Executing Code Asynchronously

Learn how to use task queues and Cloud Vision to label user-uploaded images as a task executing in the background.

Vision can detect and extract information about entities within an image, and let you assign confidence levels to certain key image attributes, such as locations, products, or activities. For example, for a picture of a person, Vision can give you confidence levels about whether the person is sad, happy, angry, etc, so that you can label appropriately.

This page and sample are part of an extended learning example of a simple blog application where users can upload posts. You should already be familiar with the Go programming language and basic web development. To start from the beginning, go to Building an App with Go.

Costs

There are no costs associated with running this tutorial. Running this sample app alone does not exceed your free quota.

Before you begin

If you have completed the Building an App with Go guide, skip this section. Otherwise, complete the following steps:

  1. Complete the tasks in the Before you begin section in Setting Up Your Project and Application. Then, come back to this page.

  2. In this example, you will add code to the gophers-5 sample application.

    Download the gophers-5 sample and its dependencies to your local machine:

    go get -u -d -v github.com/GoogleCloudPlatform/golang-samples/appengine/gophers/gophers-5/...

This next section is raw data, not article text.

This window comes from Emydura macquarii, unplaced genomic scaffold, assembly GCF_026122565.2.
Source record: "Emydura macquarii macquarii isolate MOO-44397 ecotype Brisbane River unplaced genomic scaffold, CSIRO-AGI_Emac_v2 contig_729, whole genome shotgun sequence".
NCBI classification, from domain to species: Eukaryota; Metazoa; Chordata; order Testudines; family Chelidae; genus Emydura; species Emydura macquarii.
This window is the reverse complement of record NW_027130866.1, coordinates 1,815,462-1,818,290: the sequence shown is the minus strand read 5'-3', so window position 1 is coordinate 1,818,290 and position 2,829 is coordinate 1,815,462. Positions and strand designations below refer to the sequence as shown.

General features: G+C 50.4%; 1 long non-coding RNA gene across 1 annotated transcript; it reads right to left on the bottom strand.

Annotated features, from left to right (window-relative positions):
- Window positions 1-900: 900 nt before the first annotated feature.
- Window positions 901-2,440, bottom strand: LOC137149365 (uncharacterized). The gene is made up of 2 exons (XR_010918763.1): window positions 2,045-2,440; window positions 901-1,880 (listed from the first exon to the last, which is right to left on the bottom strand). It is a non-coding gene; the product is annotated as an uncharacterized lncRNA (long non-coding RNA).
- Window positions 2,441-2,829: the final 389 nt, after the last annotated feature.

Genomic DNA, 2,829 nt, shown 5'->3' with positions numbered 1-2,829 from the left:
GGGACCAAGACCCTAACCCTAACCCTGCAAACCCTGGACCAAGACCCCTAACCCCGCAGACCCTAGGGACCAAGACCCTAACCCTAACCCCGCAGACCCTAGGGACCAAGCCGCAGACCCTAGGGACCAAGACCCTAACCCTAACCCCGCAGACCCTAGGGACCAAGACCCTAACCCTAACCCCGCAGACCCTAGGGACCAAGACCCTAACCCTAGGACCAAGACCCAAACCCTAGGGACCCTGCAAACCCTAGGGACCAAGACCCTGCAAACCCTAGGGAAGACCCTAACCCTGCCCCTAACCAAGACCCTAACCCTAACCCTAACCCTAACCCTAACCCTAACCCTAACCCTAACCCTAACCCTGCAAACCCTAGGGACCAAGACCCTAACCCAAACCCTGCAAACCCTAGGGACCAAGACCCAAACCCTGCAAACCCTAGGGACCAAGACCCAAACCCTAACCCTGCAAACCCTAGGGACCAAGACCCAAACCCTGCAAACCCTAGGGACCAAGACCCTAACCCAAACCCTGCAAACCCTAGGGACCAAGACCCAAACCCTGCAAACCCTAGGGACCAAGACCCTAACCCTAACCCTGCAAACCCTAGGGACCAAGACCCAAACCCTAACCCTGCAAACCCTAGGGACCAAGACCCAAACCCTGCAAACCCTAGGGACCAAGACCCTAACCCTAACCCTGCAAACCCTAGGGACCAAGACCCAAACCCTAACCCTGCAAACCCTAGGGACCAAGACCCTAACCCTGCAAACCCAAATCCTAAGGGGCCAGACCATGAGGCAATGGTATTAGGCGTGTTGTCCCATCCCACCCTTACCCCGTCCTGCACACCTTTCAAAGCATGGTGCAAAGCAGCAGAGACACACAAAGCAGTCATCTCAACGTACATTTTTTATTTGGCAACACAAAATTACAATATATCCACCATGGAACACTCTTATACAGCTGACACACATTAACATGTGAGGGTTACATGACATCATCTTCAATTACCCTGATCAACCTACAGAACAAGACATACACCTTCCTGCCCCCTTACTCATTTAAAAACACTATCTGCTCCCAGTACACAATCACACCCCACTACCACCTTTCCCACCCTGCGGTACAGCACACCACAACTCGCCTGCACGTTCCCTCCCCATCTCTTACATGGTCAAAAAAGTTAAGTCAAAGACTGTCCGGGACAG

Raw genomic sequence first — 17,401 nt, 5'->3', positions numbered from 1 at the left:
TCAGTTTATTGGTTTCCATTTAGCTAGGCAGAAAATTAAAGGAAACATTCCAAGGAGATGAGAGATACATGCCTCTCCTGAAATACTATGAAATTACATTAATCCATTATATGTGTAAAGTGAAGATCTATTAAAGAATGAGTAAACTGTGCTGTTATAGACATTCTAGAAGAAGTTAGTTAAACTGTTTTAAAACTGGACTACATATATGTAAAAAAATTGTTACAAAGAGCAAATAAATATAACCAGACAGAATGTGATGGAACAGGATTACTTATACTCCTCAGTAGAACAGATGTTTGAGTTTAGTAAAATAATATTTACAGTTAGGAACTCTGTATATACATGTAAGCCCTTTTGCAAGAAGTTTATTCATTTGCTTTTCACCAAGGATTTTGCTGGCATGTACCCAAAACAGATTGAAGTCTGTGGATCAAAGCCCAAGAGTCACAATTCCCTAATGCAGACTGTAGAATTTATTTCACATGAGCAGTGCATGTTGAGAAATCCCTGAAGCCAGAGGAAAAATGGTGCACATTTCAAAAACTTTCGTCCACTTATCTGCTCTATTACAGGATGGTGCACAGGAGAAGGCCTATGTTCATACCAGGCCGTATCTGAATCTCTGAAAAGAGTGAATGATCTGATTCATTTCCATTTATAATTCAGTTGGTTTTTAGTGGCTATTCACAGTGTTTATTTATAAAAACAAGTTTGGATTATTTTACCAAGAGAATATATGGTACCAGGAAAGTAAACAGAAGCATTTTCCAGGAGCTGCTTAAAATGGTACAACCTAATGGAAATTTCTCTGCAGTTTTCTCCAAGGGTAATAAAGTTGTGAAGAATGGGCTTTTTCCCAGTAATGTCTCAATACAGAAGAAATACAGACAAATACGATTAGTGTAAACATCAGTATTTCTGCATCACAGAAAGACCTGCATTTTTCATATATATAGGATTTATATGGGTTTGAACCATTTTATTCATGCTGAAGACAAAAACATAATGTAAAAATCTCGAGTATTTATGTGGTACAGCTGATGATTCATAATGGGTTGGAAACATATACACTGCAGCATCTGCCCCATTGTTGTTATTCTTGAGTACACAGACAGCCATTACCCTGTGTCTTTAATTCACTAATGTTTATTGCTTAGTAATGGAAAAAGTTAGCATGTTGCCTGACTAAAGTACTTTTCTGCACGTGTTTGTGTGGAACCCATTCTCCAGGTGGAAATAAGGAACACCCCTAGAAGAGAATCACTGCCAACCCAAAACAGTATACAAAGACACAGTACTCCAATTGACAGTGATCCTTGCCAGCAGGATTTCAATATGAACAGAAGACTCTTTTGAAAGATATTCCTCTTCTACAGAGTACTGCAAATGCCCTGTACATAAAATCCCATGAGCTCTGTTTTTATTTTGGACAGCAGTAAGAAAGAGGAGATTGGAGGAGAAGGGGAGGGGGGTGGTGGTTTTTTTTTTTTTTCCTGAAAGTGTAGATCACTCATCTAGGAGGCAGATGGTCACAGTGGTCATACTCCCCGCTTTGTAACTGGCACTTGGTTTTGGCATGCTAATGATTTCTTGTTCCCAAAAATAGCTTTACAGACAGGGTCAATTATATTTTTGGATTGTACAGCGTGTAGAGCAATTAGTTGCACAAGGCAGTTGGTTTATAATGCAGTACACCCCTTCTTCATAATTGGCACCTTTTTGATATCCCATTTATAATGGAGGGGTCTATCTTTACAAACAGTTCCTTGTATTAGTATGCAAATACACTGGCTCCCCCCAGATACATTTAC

3. Navigate to the gophers-5 directory:

    cd go/src/github.com/GoogleCloudPlatform/golang-samples/appengine/gophers/gophers-5
    
  4. Complete steps 2-6 of Adding Firebase to your project from the Authenticating Users page.

  5. Enable Vision:

    Enable Vision

Structuring your application

This sample project has the following structure:

  • go-app/: Project root directory.
    • app.yaml: Configuration settings for your App Engine application.
    • main.go: Your application code.
    • index.html: HTML template to display your homepage.
    • static/: Directory to store your static files.
      • style.css: Stylesheet that formats the look of your HTML files.
      • gcp-gopher.svg: Gopher image.
      • index.js: Configures the Firebase Authentication user interface and handles authentication requests.

Setting up image labels

Configure the backend that adds labels and images to user-uploaded posts. Note that this sample uses Vision.

  1. Download the new packages to your development environment using the following command:

    go get -u cloud.google.com/go/storage cloud.google.com/go/vision/apiv1 github.com/satori/go.uuid golang.org/x/net/context google.golang.org/appengine/delay
    

    The sample uses the following packages:

  2. Add the following packages to your list of imports in your main.go file:

    "context"
    "io"
    "path"
    "strings"
    
    "cloud.google.com/go/storage"
    vision "cloud.google.com/go/vision/apiv1"
    uuid "github.com/satori/go.uuid"
    "google.golang.org/appengine/delay"

  3. Define a post's image description as a struct with two fields: a Description field for the image's label and a Score field for a value ranging from 0 (no confidence) to 1 (very high confidence) for how accurately the label applies to the given image: